SpanKey SSH Key Management
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1. Workflow

SpanKey is a centralised SSH key server for OpenSSH, which stores and maintains SSH public keys in a centralised LDAP directory (i.e. Active Directory). With SpanKey one can distribute, renew and revoke SSH keys without needing to maintain our touch the authorized keys files. Instead, SpanKey agent is deployed on hosts and logging in user public keys are then fetched ondemand. SpanKey server provides per-host access controls with “server tagging”, LDAP access groups, central Web based management with RCDevs WebADM console, support for shared account and privileged (master keys) access, use of recovery keys as well as automated public key renewal workflow (via Web Self-Services). For information on SpanKey, please visit RCDevs Website

2. Installation

2.1. SpanKey Server

SpanKey Server is included in the All-in-one version of WebADM (since WebADM v1.5.2). To use SpanKey Server, one must first download and install WebADM

To enable SpanKey service in WebADM, go to the WebADM graphical interface, select Applications > Authentication and click on Register button for SSH Public Key Server. The default configuration is ready and suited for most Linux environments, but for initial tests it is recommended to click Configure and set the following options in SSH Public Key Server :

SSH cache time : 0
NSS cache time : 0

This will disable server caching, generally helpful during configuration stage and tests.

{{< note title=“Note” >}} For production server caching is highly recommended. {{< /note >}}

Under SSH Public Key Server configuration, your can find various configurations options to set access controls to your SSH key based logins, such as Master Group, Backup Keys, Authorized Group and Tagging. These are described in chapter Configuration Options.

2.2. SpanKey Client

SpanKey Client is available as a Linux package (RPM or DEB) which can be installed on hosts that should be managed with a SpanKey Server. SpanKey client consist of two components activated at setup time.

  • SSH component - provides user login with public keys stored within a directory server (Active Directory, OpenLDAP, Open Directory…).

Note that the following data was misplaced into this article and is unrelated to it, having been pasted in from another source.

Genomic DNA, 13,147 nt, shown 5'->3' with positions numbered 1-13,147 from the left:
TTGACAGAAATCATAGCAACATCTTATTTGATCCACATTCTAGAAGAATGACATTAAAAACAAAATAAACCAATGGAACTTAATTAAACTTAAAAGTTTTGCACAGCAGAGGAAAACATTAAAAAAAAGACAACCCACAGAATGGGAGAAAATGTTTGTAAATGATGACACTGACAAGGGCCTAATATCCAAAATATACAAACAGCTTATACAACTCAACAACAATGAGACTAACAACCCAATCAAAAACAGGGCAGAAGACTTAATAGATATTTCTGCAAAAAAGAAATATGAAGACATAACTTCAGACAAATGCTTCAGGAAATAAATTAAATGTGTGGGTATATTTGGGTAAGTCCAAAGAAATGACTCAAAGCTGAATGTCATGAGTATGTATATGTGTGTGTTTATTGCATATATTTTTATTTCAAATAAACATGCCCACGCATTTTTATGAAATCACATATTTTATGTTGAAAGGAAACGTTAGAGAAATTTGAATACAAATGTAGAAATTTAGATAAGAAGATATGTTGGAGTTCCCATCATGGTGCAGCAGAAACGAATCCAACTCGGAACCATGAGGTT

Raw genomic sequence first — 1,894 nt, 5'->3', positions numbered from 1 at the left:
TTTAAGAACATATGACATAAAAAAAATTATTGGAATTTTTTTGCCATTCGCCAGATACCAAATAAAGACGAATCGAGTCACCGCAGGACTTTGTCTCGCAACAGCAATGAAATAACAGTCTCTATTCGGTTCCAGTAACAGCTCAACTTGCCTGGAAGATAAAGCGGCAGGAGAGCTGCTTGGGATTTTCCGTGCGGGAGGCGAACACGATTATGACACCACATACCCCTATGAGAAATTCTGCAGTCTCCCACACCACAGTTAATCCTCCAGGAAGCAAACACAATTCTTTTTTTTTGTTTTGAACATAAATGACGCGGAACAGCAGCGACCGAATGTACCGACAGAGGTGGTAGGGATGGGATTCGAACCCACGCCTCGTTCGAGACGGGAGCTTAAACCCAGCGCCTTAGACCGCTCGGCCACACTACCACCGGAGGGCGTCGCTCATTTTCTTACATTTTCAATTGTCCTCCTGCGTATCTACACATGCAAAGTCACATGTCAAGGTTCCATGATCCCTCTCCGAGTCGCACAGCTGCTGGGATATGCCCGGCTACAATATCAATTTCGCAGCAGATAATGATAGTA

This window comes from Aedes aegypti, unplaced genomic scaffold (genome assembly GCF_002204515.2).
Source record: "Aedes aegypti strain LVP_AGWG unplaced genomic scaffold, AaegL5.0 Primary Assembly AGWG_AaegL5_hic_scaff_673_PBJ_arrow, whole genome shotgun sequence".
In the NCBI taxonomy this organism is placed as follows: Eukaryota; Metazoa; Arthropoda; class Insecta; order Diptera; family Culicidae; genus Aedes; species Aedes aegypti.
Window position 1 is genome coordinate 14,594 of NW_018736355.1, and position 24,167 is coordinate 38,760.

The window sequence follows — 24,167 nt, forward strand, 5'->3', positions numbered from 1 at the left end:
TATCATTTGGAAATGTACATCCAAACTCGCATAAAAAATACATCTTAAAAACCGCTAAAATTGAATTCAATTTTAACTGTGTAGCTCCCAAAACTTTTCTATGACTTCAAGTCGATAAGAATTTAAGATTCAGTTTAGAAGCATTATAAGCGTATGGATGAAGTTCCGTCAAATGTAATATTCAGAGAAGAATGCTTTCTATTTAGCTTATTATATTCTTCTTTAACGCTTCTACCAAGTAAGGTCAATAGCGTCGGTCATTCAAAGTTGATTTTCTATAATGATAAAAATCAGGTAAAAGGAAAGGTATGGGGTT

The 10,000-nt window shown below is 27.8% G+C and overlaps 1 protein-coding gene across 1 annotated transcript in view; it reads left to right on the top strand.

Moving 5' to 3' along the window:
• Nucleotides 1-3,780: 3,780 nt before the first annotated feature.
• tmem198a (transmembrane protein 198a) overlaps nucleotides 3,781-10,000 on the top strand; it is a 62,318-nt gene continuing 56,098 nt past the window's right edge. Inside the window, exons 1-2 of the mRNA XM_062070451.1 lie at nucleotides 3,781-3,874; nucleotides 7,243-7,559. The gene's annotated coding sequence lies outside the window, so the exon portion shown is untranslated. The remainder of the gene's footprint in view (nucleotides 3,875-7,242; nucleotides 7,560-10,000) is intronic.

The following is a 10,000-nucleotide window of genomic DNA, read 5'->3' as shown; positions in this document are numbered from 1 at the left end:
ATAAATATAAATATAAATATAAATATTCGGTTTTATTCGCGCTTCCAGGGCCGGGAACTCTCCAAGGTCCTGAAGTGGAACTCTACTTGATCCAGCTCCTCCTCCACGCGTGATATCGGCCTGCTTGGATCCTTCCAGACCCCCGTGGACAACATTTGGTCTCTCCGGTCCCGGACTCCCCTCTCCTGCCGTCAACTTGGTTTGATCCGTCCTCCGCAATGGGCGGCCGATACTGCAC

• NSS component - provides native mapping of your directory users and groups to those in Linux

The latest SpanKey Client can be downloaded from RCDevs Repository. The client is available for Redhat, Debian, Ubuntu and CentOS.

Note

SpanKey Client requires rcdevs library, downloadable from the same repository.

Once you have downloaded SpanKey Client, then for each host to be managed by SpanKey Server, do the following steps :

Install OpenSSH & NSCD

If already installed, you can skip this step.

NSCD is the Linux name service caching daemon which is required for caching NSS information on the Linux client. Without NSCD, any user or group ID resolution will trigger SpanKey NSS requests. Caching on client side will prevent your servers from being overloaded with NSS requests.

To install SpanKey client in RedHat / CentOS:

yum -y install openssh-server openssh-client nscd

On Debian / Ubuntu:

apt-get install openssh-server openssh-client nscd

With Ubuntu servers, depending on your OS setup, you may need to install libldap as well.

Install librcdevs and SpanKey Client

Add RCDevs repository and install packages on the target server

curl http://www.rcdevs.com/repos/redhat/rcdevs.repo -o /etc/yum.repos.d/rcdevs.repo
yum clean all
yum install rcdevs_libs spankey_client

On Debian:

echo "deb http://rcdevs.com/repos/debian ./" > /etc/apt/sources.list.d/rcdevs.list
apt-key adv --fetch-key http://rcdevs.com/repos/debian/RPM-GPG-KEY-rcdevs.pub
apt-get update
apt-get install rcdevs-libs spankey-client

3. Configuration

SpanKey Client can be configured manually or with a setup script.

3.1. Configuration With Setup Wizard

This is the preferred option for configuring SpanKey Client.

3.1.1. SpanKey Client

At the end of the installation of SpanKey package, run the following command to launch setup wizard: /usr/bin/spankey_setup The wizard will prompt you for the details similar to below:

- Do you have a WebADM cluster or standalone server (c/s)? : s
- Enter the hostname or address for SpanKey Server: 192.168.x.x
- Do you want to enable SpanKey for OpenSSH server (y/n)? : y
- Do you want SpanKey agent to auto-create home directories (y/n)? : y
- Do you want to enable SpanKey NSS plugin (y/n)? : y
- Do you confirm (y/n)? : y
Updating /etc/spankey/spankey.conf… OK
Updating /etc/ssh/sshd_config… OK
Updating /etc/nsswitch.conf… OK
Updating /etc/pam.d/password-auth… OK
SpanKey Agent has been successfully configured.

Configuration of SpanKey Client is done.

3.2. Manual Configuration for RedHat/CentOS

3.2.1. SpanKey Client

Edit the file /etc/spankey/spankey.conf

# Address of SpanKey Server
server_url https://192.168.x.x:8443/spankey/ 

# Create home directory at the 1st login
create_homedirs Yes 

# You can custom your client ID to point to a client policy in WebADM. 
client_id “SSH“  

for a SpanKey Cluster installation

server_url1 https://192.168.x.x:8443/spankey/
server_url2 https://192.168.x.x:8443/spankey/

Note

Only 2 SpanKey server URLs can be added.

3.2.2. OpenSSH

Edit the file /etc/ssh/sshd_config

AuthorizedKeysCommand /usr/libexec/spankey/authorized_keys
AuthorizedKeysCommandUser root